The Folding@home project, led by the Washington University School of Medicine, is enabling people from across the globe to lend any unused background capacity from their personal computers to power simulations that will give a better understanding of proteins and how they behave.
Understanding protein behaviour is critical to the understanding of diseases and the discovery of potential treatments. For humans, proteins are responsible for many functions we associate with life, such as taste, smell and muscle function. But viruses also have proteins that they use to suppress our immune systems and reproduce themselves. Made up of many moving parts, these proteins can ‘fold’ and change their shapes to adapt their function and impact. Whilst there are many experimental methods for determining protein structures, these only reveal a single snapshot of a protein’s usual shape. Seeing a protein in action could be key to identifying drugs already in existence that could potentially treat or disrupt the virus.
Through a global network of personal computers, the Folding@home project is now enabling the mass simulation, on an unprecedented scale, of how proteins fold and interact with potential drugs to treat COVID-19. However, before the network can receive and carry out the simulations to see how potential drugs interact with the proteins, Folding@home needs to design the drug simulations, which requires a large resource of computing power.
Cue STFC’s Hartree Centre, located at Sci-Tech Daresbury in the Liverpool City Region, which is providing its supercomputing capabilities to help design and generate potential drugs at speed, enabling them to be distributed more quickly across the network of thousands of Folding@home users and, most importantly, get results faster.
Alison Kennedy, Director of the STFC Hartree Centre, said: “We have a hugely powerful supercomputing capability at our disposal here at the Hartree Centre, so our staff were naturally looking for opportunities to contribute to global computational efforts to tackle the COVID-19 pandemic. The way this project works is to take a possible compound and use computer simulations to see how it interacts with the virus. It’s not a way to provide a vaccine, but if suitable antiviral compounds are identified, it could help to treat patients who have contracted the virus, which could help them to get better more quickly and reduce the burden on critical healthcare services.”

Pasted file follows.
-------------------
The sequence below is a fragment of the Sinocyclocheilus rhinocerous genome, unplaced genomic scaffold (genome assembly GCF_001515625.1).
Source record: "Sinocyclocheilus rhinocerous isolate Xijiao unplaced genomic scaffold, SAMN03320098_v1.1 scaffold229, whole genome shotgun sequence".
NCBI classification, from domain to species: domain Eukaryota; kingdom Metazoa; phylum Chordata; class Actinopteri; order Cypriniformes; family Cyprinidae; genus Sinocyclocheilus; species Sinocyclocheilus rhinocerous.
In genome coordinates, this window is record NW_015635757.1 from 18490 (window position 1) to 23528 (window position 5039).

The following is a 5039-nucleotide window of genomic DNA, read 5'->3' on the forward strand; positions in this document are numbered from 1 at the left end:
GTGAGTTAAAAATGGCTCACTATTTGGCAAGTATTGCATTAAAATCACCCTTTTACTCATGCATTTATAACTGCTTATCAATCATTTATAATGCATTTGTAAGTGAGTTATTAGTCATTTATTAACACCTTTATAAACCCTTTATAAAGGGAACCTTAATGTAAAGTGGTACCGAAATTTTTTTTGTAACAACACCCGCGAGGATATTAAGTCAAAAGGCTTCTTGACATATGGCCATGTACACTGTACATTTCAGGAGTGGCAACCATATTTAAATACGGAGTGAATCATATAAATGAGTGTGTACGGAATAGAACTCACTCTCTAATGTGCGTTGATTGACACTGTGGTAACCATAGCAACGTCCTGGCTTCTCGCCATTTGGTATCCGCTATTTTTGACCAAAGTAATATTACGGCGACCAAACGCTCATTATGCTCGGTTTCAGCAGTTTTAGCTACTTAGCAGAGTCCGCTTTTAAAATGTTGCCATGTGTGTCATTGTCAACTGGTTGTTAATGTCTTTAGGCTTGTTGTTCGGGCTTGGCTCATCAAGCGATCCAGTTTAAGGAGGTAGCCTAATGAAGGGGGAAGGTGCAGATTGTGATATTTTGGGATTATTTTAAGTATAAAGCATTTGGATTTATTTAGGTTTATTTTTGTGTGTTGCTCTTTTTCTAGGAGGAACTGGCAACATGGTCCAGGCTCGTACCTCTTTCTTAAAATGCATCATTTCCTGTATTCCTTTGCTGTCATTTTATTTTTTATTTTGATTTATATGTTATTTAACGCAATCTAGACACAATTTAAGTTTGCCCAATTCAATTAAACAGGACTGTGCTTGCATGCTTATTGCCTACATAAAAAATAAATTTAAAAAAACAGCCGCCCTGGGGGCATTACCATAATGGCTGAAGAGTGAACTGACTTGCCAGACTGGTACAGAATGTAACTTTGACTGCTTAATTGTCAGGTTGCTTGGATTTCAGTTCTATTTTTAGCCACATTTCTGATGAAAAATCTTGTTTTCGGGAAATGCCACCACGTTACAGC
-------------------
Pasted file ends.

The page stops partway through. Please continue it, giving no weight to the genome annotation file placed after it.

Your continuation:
The team hopes to identify antiviral therapeutics that disrupt one or more of the proteins necessary for the lifecycle of COVID-19, which would help to prevent the further spread of the virus.
Anyone with a personal computer can contribute directly to the project
The Folding@home project is playing an essential role in understanding the mechanisms of disease, and most importantly COVID-19. It is bringing together a community of ‘citizen scientists’ who are volunteering to run simulations of protein dynamics on their personal computers with insights from this work helping scientists to better understand protein interactions, providing new opportunities to develop therapeutics.
Find out more about Folding@home, including what you can do to help at the website.
Information on how to get started and download the software at https://foldingathome.org/start-folding/.
The Folding@home team recently held a Reddit #AskMeAnything for the public to ask questions about the project. Read more here.